You start to realize with perspective and changing times how hostile, mean-spirited, and bullying much of Allen's humor is—it appears to be self-effacing, but it is not at all. Movies like Love and Death and indeed Allen himself and this kind of humor are aging out in front of our eyes. I still love this movie, even if it seems to be harder to look at every time. While cataloging the offenses I also gathered up some of my favorite bits, which I offer as a condensed version of the highlights. They may help you recall and enjoy them without having to see the painful parts again:

Lover: "Your skin, it is so beautiful."
Sonja: "Yes, I know, it covers my whole body."

Anton (on being introduced to Boris): "Grushenko—isn't he the young coward all St. Petersburg is talking about?"
Boris: "I'm not so young. I'm 35."

Napoleon: "And you must be Don Francisco's sister."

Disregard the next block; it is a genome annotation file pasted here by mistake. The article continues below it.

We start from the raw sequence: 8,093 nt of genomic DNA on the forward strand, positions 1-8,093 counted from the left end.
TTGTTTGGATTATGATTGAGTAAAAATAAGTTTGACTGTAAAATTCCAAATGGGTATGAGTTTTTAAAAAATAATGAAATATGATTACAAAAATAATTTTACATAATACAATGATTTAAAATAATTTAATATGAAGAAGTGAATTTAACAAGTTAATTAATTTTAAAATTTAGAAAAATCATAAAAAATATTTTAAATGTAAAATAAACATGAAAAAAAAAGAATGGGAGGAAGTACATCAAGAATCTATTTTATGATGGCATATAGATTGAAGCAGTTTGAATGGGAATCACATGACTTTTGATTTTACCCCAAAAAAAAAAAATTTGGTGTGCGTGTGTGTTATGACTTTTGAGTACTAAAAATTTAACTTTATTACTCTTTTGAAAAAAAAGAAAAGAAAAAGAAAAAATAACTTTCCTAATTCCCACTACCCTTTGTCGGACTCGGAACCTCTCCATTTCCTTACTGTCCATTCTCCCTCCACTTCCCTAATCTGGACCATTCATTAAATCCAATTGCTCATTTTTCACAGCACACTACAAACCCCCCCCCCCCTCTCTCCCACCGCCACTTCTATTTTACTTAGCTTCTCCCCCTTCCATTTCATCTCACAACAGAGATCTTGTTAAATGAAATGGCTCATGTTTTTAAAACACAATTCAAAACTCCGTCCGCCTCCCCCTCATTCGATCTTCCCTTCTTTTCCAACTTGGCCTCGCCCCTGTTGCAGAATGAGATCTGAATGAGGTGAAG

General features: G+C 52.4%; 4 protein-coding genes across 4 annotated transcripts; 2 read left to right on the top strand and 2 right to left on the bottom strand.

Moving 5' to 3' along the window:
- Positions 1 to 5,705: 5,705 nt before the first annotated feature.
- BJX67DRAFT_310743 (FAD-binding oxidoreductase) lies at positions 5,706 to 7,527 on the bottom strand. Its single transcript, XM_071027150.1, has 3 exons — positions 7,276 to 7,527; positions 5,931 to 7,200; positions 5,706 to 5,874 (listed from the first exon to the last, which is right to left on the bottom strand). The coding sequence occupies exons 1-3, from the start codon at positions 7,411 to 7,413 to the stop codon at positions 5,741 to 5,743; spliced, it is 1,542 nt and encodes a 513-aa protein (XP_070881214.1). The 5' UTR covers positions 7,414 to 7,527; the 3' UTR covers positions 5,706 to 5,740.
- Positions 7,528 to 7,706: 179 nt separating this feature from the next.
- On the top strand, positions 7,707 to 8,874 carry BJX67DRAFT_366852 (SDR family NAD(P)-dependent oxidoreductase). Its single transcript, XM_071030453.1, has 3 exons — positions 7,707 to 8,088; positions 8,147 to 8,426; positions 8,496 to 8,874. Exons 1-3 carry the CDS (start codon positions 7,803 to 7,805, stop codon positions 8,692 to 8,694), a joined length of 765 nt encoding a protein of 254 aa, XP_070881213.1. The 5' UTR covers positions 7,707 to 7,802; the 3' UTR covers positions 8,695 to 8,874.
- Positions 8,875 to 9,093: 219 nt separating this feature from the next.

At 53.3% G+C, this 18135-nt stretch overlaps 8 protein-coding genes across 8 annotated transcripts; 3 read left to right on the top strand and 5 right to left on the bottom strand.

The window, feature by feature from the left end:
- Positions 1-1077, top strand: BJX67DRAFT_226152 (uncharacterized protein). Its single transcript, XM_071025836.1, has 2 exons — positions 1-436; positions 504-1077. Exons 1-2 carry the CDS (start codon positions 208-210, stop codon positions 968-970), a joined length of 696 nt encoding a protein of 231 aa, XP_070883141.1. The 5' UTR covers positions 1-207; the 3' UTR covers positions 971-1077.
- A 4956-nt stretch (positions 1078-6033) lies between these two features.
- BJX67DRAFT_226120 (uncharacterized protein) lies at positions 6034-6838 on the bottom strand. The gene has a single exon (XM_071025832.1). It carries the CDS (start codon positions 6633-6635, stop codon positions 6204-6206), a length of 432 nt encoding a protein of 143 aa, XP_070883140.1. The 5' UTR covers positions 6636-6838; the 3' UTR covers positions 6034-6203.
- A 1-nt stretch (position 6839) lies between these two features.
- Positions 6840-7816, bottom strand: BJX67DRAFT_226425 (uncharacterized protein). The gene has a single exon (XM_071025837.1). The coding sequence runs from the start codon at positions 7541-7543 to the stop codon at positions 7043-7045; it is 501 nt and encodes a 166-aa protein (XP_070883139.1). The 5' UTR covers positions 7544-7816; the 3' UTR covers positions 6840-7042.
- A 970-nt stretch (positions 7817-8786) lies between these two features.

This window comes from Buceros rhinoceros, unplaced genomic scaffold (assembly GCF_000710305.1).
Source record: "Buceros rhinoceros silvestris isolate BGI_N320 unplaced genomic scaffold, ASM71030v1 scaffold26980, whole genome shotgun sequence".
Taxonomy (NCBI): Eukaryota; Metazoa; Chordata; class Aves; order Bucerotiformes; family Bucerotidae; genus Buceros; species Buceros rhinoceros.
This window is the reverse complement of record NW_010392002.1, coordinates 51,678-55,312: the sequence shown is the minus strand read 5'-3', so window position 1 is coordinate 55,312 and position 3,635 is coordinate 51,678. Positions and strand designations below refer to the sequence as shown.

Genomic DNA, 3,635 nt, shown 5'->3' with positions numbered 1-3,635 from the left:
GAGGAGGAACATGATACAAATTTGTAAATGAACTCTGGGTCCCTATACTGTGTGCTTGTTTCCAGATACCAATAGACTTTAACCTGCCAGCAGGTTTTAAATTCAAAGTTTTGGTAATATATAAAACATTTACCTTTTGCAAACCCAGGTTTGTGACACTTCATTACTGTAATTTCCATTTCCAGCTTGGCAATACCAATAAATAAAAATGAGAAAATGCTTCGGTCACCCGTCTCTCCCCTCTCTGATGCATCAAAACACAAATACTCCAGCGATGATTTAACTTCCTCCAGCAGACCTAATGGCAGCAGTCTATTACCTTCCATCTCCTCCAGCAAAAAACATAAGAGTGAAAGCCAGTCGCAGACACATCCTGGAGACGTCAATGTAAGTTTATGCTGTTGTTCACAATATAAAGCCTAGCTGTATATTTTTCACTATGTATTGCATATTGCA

Sonja: "No, you must be Don Francisco's sister."

Napoleon: "Do you find me attractive as a man?"
Sonja: "Yes, I think that's your best bet."

Napoleon: "I wonder if you should be more difficult to conquer than Russia."
Sonja: "Well, I weigh less."

Napoleon (entering room): "Are you alone?"
Sonja: "Of course."
Napoleon: "I thought I heard voices."
Sonja: "Oh, I was praying."
Napoleon: "I heard two voices."
Sonja: "Oh, well I do both parts."

Perhaps the most inadvertently telling line, in perhaps his entire career, comes out of the mouth of Allen:

Countess: "You're disgusting but I love you."
Boris: "Well, my disgustingness is my best feature."

It is not Allen's best feature at all, of course, even if it seems like that's what he believes about himself and that's all we have left of him. Among other things, indulging his disgustingness on a regular basis (to be clear, in terms of thoughts and fantasies only) is what has put him in the spot he's in. I love this movie but I like it less all the time. Now I'm trying to have it both ways.